Company Stock Down, But Not Out

The lion’s share of DC assets are in TDFs via QDIAs—but HR execs still view company stock as valuable for executives and rank-and-file workers.

Stock drop lawsuits and a lack of interest among retirement plan participants in their company’s—or others’—stock offerings have resulted in fewer retirement plan sponsors offering company stock options to their participants, industry experts say.

The number of plans actively offering company stock to participants continued its decline from 10% in 2011 to 8% in 2020, according to Vanguard’s “How America Saves 2021” report. As a result, as of year-end 2020, only 3% of all Vanguard participants held concentrated company stock positions, down from 9% at year-end 2011.

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That is not to say that benefits executives aren’t interested in and willing to offer their workforces company stock—they’re just not doing so, says Sue Walton, a Capital Group retirement strategist, even when there are revivals of the circa 2000 “dot-com” enthusiasm for some alternative investments, such as Bitcoin.

“I don’t think ‘enthusiastic’ is the word I would use,” for employers’ willingness to offer company stock to executives and workers, Walton tells PLANSPONSOR. “We’ve seen a steady decline [in the offering of company stock] as an investment option, and it’s been taking a lot of work get participants engaged with company.”

Walton says plan design enhancements over the years have also contributed to the decline in interest.

“This is due to sponsors’ realization that there needs to be diversification away from a single stock, from a plan design perspective,” she says. “Thus, fewer and fewer firms are using company stock as a match. This trend is consistent with 401(k) plans being used as the actual, or main, retirement vehicle, as opposed to 20 years ago when it was considered a supplemental savings plan.”

Walton says she understands that companies might view company stock offerings as an attractive incentive, but that they might work best in a pension plan or other institutional wrapper managed by an experienced fiduciary. For 401(k)s or other workplace retirement plans, company stock is “not the best choice, from an investment standpoint,” she says.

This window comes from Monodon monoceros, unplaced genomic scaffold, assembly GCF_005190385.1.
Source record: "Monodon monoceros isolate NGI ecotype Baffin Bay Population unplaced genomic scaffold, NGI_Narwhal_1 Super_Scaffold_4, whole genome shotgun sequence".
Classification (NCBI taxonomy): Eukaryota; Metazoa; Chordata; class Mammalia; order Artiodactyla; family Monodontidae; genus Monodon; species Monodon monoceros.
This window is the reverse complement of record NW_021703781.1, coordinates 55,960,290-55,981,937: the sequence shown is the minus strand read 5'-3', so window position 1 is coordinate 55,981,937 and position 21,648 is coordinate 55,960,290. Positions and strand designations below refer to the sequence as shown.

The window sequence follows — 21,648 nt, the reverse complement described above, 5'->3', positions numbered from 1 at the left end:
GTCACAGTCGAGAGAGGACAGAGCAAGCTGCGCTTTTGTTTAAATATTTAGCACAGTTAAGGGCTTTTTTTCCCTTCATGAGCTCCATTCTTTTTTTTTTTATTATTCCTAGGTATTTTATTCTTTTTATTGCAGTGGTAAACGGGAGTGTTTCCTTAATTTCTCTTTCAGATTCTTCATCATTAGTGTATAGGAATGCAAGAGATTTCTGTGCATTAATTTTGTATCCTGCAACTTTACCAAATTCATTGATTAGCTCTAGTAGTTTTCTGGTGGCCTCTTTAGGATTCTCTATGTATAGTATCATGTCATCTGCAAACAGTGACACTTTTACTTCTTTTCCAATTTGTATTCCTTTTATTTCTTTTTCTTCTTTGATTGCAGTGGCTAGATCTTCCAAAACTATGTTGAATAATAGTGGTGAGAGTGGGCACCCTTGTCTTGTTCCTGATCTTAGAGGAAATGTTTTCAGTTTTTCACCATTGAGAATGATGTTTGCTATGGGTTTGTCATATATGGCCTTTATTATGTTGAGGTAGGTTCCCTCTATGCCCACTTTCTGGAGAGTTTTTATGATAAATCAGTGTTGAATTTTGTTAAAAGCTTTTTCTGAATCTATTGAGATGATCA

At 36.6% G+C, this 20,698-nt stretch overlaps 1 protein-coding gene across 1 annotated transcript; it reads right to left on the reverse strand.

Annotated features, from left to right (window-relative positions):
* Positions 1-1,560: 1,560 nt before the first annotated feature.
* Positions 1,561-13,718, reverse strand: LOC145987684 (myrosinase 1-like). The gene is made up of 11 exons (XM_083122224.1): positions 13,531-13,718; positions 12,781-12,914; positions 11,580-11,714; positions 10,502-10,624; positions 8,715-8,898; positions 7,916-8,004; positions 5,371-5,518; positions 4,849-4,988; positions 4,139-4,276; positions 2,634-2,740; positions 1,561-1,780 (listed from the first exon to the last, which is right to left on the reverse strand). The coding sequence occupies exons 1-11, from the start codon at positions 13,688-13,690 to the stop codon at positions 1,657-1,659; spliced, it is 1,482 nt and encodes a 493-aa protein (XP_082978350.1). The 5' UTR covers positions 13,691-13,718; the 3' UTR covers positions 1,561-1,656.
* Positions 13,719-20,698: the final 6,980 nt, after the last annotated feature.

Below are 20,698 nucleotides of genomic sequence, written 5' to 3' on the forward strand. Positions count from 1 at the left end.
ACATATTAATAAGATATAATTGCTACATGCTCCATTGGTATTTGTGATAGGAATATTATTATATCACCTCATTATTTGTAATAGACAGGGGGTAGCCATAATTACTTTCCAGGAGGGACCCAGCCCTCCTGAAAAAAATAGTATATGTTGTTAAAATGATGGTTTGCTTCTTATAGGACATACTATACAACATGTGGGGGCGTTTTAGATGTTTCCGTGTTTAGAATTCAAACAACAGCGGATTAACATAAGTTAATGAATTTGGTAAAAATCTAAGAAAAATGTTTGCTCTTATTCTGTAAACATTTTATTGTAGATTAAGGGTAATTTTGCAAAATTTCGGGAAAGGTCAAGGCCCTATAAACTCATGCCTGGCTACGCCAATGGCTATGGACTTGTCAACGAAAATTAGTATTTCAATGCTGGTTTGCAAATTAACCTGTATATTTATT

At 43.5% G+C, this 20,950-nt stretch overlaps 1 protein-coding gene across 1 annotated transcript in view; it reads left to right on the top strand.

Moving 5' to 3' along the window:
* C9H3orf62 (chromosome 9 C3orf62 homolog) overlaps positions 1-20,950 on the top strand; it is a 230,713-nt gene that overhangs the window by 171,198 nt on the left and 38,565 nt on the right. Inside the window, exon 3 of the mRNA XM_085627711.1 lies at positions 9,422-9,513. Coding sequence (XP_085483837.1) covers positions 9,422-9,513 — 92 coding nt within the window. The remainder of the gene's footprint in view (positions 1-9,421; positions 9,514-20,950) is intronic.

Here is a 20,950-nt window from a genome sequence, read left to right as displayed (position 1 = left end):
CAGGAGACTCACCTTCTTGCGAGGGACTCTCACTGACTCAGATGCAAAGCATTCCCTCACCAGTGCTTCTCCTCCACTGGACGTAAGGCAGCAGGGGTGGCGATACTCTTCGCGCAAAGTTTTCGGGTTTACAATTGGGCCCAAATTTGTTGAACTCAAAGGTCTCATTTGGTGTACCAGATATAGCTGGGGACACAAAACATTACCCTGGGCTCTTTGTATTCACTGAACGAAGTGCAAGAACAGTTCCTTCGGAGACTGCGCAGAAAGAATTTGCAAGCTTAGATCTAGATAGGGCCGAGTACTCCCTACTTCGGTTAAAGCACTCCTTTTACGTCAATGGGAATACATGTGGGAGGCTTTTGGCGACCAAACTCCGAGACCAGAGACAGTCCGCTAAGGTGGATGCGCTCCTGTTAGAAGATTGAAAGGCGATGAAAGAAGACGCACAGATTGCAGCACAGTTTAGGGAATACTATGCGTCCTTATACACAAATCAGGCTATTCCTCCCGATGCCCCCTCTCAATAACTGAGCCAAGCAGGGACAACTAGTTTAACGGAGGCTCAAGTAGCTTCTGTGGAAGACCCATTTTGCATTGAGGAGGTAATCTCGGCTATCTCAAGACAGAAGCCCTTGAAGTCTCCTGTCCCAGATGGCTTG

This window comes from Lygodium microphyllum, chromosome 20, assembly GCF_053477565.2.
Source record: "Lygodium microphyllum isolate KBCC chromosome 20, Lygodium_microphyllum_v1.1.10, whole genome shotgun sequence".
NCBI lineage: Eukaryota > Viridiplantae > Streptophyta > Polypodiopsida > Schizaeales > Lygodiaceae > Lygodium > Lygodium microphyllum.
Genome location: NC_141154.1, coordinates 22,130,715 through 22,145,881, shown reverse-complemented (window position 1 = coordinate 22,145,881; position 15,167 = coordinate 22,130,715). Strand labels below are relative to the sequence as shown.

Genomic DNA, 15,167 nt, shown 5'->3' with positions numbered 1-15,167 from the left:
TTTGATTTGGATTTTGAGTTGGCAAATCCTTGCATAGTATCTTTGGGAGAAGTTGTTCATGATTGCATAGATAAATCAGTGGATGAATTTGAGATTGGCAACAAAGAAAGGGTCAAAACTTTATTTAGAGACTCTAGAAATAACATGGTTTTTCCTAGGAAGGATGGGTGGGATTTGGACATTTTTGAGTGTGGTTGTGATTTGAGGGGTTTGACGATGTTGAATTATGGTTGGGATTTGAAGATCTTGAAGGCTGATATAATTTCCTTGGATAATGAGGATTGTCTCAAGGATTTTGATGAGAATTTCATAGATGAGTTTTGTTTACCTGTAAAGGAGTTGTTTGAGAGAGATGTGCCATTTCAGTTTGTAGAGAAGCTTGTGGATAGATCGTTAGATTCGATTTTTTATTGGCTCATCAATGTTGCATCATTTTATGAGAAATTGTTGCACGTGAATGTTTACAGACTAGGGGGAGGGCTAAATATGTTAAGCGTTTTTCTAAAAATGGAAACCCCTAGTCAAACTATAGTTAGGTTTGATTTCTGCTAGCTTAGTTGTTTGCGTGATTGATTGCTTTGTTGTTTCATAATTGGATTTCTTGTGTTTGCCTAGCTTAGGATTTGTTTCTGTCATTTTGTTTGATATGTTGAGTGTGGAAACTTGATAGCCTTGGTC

Yet despite less interest overall, retirement plan sponsors, especially on the large end of the market, keep offering company stock as an option, often through brokerage windows, Capital Group finds. 

Sandy Pappa, principal consultant at Buck Global LLC, says company stock can benefit the business offering it, as well as employees. “The value of company stock is to get employees to be part owners and give them an incentive to work harder and make the company succeed,” she says.

“Firms may offer company stock in 401(k) plans for tax reasons,” she adds. “Some companies may freeze, eliminate or restrict company stock—but I still think the largest plan sponsors [will continue to] maintain company stock, particularly with [the Fortune 500] companies I do consulting with.”

Despite lawsuits alleging an overconcentration of participants’ assets in company stock, this equity choice can diversify participants’ portfolios, Pappa says.

“I don’t think [company stock] will totally go away due to the growing awareness among participants of the importance of diversification,” she says. “Participants are far more educated than 20 to 30 years ago.”

However, Pappas notes that regulators require plan sponsors that offer company stock to issue notices to participants once they reach a certain allocation threshold in the investment to tell them they may need more diversification away from it.

In addition, to ensure they are meeting fiduciary responsibilities for investments “some [of my clients] have hired independent outside fiduciaries to oversee the availability of their company stock in their retirement and other benefits plans, to report back to the board whether the stock continues to be an appropriate investment,” she says. “Fiduciaries are now taking a more active role in the purpose of DC plans. There’s an emphasis on financial well-being and there is continuous messaging to employees on the importance of saving for their future—and diversification is always threaded through that. If an administrator is doing its job right, it will ensure that these things are in place and report on them to the board’s investment committee frequently.”

Precautions Needed

Benefits consultants say that for those sponsors that are offering company stock, guardrails need to be put in place to keep participants from becoming, as one source put it, “cowboys.”

One of Buck’s large financial services clients benchmarks what all the big-name companies are doing with respect to the company stock that they are offering to their plans, Pappa says. Other clients offering company stock limit the exposure that each plan participant can have to a specific stock, or even put a freeze on purchases if the amount gets too high. “They’re doing a number of things,” she says.

Buck is helping plan sponsors be smart about the oversight of their participants’ non-mutual fund equity exposure, taking into consideration the tremendous increase in the S&P 500’s value, even since the start of the pandemic, Pappa says. “There is a huge difference between an increase in company stock exposure and an increase in the S&P 500’s value,” she points out. (The S&P 500 is up nearly 90% from its March 2020 low.)

The bottom line for sponsors thinking of offering or that already have company stock on the investment menu? “Always look to see what is happening with plan participants’ [money] and their behavior,” (i.e., examine things such as 401(k) trades) she says.